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Linking genetics, multi-omics and the life-course to disentangle the causal pathways involved in Alzheimer’s Disease

Presented by:

Dr Petroula PROITSI

Chaired by:

Professor SHAM Pak Chung


22 February 2024


8:00 am


9:00 am


Lecture Room 211 A&B, 2/F, New Clinical Building, Queen Mary Hospital


Worldwide, over 50 million people are estimated to be affected by dementia, making it an increasing threat to global health. Developing effective strategies that prevent, delay, or halt its development has proven challenging because dementia is complex and has a long preclinical phase. New disease-modifying drugs show clinical benefit in the early stages of Alzheimer’s disease (AD), the most common form of dementia; however, they have modest efficacy and potential side effects.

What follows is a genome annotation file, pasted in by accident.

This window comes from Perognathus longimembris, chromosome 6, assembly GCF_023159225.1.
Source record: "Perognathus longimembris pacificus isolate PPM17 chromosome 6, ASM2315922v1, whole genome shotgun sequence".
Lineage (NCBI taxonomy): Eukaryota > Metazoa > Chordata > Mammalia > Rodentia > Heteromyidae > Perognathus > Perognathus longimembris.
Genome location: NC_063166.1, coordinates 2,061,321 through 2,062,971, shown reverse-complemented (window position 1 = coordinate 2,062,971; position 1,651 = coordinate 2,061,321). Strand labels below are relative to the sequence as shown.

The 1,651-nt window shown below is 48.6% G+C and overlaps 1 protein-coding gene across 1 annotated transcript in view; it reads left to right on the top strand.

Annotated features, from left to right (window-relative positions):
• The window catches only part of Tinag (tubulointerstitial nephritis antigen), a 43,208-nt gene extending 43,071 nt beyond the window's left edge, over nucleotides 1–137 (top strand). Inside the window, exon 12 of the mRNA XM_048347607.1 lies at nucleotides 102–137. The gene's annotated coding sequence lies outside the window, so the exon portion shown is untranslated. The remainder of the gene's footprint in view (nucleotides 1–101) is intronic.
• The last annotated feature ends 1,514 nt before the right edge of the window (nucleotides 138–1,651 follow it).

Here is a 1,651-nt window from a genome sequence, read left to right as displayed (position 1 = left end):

We therefore need to identify easily accessible and scalable markers that will help us to better identify individuals ‘at risk’ of developing dementia as early as possible, to enable their recruitment into suitable clinical trials and prompt treatment when available. We also need to understand more about the causes of dementia, to design effective therapeutic and preventive strategies.

During this talk I will showcase examples of how we have used deeply-phenotyped datasets with multi-omic data such as metabolomics and proteomics, along with clinical and lifestyle information, and applied systems biology and genetic epidemiology approaches, to improve early detection and to unravel causal pathways in dementia.

I will talk about some past and current projects, as well as our future research direction, which will hopefully instigate future collaborations.


Registration link:


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